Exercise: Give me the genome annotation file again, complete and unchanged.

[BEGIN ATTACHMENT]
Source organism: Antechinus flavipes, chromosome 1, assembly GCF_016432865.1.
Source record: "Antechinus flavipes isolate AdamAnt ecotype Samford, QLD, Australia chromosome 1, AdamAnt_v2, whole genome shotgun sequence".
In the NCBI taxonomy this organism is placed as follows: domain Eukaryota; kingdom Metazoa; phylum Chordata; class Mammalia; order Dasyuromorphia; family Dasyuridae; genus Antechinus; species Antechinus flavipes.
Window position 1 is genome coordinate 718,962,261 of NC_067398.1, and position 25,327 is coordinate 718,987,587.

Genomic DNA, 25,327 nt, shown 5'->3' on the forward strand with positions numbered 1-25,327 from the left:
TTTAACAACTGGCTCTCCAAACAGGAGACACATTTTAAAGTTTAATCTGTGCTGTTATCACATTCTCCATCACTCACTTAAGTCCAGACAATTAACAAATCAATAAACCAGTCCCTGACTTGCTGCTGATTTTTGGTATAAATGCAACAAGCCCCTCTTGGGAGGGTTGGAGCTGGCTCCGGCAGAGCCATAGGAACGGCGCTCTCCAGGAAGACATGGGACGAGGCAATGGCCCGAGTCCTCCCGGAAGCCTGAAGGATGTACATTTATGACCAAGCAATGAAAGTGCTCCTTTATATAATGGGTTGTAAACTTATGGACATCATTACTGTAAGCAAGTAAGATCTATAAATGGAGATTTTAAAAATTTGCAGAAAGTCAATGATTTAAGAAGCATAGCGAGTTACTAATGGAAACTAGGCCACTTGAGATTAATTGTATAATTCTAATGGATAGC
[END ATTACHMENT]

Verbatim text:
Source organism: Antechinus flavipes, chromosome 1, assembly GCF_016432865.1.
Source record: "Antechinus flavipes isolate AdamAnt ecotype Samford, QLD, Australia chromosome 1, AdamAnt_v2, whole genome shotgun sequence".
In the NCBI taxonomy this organism is placed as follows: domain Eukaryota; kingdom Metazoa; phylum Chordata; class Mammalia; order Dasyuromorphia; family Dasyuridae; genus Antechinus; species Antechinus flavipes.
Window position 1 is genome coordinate 718,962,261 of NC_067398.1, and position 25,327 is coordinate 718,987,587.

Genomic DNA, 25,327 nt, shown 5'->3' on the forward strand with positions numbered 1-25,327 from the left:
TTTAACAACTGGCTCTCCAAACAGGAGACACATTTTAAAGTTTAATCTGTGCTGTTATCACATTCTCCATCACTCACTTAAGTCCAGACAATTAACAAATCAATAAACCAGTCCCTGACTTGCTGCTGATTTTTGGTATAAATGCAACAAGCCCCTCTTGGGAGGGTTGGAGCTGGCTCCGGCAGAGCCATAGGAACGGCGCTCTCCAGGAAGACATGGGACGAGGCAATGGCCCGAGTCCTCCCGGAAGCCTGAAGGATGTACATTTATGACCAAGCAATGAAAGTGCTCCTTTATATAATGGGTTGTAAACTTATGGACATCATTACTGTAAGCAAGTAAGATCTATAAATGGAGATTTTAAAAATTTGCAGAAAGTCAATGATTTAAGAAGCATAGCGAGTTACTAATGGAAACTAGGCCACTTGAGATTAATTGTATAATTCTAATGGATAGC